Savannah Clam Company and a recipe for Steamed Littleneck Clams with White Wine Sauce

The river delights to lift us free, if only we dare to let go.
– Richard Bach

Life is all about choices.  It is fascinating to see what direction people take when they are at a crossroads in their lives.  John Pelli, owner of Savannah Clam Company in Savannah, Georgia, is someone who was faced with a career choice.  He is one of many people that we have met in our travels who has said “the heck with it,” quit a  professional position and has become a farmer and now owns his own business.

After 21 years with Union Camp (a paper company) and traveling all over the world with the company, John was asked to make a move to Memphis, Tennessee when they were acquired by International Paper Company in 1998.  John decided to stay in Savannah, give up the corporate world and find a new career on the river he loved.

You have to love John’s tagline

John chose to become a clammer.  He first worked an apprenticeship with a local clammer.  When he realized that this man was able to make a suitable living from the river, including the ability to buy his own home (with cash), he decided this is where he wanted to be.  As someone who has always loved the river, enjoyed boats, and being out on the water, this seemed a fitting place for the next stage of John’s life.

About to set sail

At one time there were as many as 12 clammers in Georgia, however, now there are only five and John is the only clammer in Savannah.  The University of Georgia has offered scholarships to people interested in becoming clam farmers through their Marine Extension Service, however, it has not worked as they had hoped.  John said, “The people took the money from the University, but didn’t really want to work.  Many ended up wasting the money and drinking it away.”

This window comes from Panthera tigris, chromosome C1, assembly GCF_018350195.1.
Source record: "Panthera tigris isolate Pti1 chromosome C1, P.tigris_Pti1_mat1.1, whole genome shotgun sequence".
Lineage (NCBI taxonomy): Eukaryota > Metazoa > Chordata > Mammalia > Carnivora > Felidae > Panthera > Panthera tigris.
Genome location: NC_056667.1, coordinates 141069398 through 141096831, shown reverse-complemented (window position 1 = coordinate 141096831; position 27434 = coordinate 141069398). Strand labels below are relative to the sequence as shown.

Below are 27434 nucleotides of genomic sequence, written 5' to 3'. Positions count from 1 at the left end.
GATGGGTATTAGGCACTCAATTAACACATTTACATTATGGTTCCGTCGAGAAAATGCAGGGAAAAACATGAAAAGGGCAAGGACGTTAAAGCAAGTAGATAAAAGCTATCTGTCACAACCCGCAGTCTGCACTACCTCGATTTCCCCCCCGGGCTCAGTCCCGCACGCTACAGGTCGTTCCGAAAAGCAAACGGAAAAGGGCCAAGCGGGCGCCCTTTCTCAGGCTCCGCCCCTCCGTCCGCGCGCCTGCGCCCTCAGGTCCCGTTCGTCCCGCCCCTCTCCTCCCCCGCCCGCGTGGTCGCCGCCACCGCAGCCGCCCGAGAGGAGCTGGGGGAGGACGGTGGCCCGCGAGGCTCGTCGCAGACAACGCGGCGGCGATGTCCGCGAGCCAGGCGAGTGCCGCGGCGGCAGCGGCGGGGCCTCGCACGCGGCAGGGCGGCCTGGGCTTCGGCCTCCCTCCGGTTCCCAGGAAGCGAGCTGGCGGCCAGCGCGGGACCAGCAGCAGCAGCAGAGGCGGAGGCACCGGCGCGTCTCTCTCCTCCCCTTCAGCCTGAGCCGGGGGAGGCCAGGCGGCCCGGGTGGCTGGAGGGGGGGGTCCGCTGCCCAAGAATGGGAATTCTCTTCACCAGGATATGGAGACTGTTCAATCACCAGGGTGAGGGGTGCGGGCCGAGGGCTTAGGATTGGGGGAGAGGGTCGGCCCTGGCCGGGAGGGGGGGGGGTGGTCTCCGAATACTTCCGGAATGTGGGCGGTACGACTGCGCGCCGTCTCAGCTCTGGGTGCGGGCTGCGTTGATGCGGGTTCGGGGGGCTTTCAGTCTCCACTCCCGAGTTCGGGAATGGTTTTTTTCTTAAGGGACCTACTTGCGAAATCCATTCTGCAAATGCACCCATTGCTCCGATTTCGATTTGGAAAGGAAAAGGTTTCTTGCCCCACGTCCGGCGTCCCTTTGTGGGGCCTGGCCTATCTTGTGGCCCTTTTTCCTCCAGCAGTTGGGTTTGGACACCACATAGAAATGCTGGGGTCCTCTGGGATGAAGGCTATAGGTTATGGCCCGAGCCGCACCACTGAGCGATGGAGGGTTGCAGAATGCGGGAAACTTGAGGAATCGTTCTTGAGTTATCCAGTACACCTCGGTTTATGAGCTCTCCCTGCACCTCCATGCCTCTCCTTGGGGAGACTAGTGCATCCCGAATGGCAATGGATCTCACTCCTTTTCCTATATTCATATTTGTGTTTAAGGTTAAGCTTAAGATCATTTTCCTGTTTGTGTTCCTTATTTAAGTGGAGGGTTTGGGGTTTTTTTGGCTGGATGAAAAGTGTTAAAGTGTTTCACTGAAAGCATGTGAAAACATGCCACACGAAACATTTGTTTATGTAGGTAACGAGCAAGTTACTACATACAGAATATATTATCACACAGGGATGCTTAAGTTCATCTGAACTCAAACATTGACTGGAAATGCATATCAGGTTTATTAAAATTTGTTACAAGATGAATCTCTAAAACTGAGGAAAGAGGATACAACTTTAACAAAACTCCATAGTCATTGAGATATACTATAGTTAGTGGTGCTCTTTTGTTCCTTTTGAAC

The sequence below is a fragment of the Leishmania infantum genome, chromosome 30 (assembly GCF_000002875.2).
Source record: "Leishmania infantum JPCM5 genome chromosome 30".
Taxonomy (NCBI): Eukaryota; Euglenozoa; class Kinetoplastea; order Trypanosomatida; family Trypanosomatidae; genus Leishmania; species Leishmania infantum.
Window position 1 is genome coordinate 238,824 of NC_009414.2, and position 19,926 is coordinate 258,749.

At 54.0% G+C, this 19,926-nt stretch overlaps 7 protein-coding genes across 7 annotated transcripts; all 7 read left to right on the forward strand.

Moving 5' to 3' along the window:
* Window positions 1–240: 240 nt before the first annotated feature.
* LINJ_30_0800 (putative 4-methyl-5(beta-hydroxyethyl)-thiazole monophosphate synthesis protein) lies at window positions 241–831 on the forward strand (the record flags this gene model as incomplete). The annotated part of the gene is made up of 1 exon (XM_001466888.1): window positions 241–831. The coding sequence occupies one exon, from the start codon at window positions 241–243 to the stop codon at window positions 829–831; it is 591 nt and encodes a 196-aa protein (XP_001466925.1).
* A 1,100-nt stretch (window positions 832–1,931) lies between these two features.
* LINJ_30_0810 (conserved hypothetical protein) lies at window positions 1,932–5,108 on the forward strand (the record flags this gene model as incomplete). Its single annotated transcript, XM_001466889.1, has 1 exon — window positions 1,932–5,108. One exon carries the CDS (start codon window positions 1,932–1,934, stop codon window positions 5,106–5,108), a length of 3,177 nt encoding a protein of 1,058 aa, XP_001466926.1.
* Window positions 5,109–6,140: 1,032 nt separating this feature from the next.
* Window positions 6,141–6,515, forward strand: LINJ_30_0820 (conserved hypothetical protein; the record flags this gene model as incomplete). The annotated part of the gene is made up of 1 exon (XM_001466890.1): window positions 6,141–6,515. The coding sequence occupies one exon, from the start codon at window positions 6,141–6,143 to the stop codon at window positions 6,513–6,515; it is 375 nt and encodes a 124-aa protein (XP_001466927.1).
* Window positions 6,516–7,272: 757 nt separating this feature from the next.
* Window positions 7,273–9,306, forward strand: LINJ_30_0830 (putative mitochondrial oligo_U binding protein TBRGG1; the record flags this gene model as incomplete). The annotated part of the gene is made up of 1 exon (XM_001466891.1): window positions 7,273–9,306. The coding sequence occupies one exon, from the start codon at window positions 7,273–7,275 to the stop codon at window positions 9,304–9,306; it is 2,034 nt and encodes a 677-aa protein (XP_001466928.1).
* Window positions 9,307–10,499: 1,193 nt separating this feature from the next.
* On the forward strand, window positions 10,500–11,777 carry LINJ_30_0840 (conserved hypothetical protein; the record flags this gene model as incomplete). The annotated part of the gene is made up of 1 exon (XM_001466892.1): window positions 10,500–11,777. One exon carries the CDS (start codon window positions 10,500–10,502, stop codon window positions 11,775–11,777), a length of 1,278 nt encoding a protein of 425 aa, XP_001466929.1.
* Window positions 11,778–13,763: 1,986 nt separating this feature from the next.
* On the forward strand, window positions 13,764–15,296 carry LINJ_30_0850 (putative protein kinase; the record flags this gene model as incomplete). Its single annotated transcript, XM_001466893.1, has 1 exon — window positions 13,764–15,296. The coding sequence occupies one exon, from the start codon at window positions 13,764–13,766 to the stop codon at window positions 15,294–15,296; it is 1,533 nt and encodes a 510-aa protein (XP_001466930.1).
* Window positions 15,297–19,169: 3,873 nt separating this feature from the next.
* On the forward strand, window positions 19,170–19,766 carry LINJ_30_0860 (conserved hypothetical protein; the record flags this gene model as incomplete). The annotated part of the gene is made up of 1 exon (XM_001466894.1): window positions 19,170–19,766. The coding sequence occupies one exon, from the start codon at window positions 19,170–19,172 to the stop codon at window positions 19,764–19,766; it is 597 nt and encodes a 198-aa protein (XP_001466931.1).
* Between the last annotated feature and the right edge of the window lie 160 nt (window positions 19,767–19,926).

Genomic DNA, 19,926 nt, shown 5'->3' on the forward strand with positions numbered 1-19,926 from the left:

It is peaceful on the river

Clamming is not an easy job as we experienced on a very warm day in July last year.  We traveled many miles by boat up the Skidaway Narrows and the Wilmington River to get to John’s clam beds where he is raising about 1.5 million clams in this leased space.  It is here that the clams receive the saltwater from the ocean, for superior taste, yet the protection of the river for improved growth and harvest.

Clam and other shellfish farming have become more popular over the last decade due to the demand for local shellfish, fewer wild stocks, habitat, and pollution.  However, it is difficult to maintain with the high cost and low availability of shoreside land.  Shellfish aquaculture is also highly regulated by the Department of Agriculture.  These regulations are good for the consumer because there is documentation on the shellfish from the moment of harvest.  However, there is a lot of paperwork involved for John and other farmers along with routine inspections from the government.

Dropping anchor

Putting up the tarp to give us some shade

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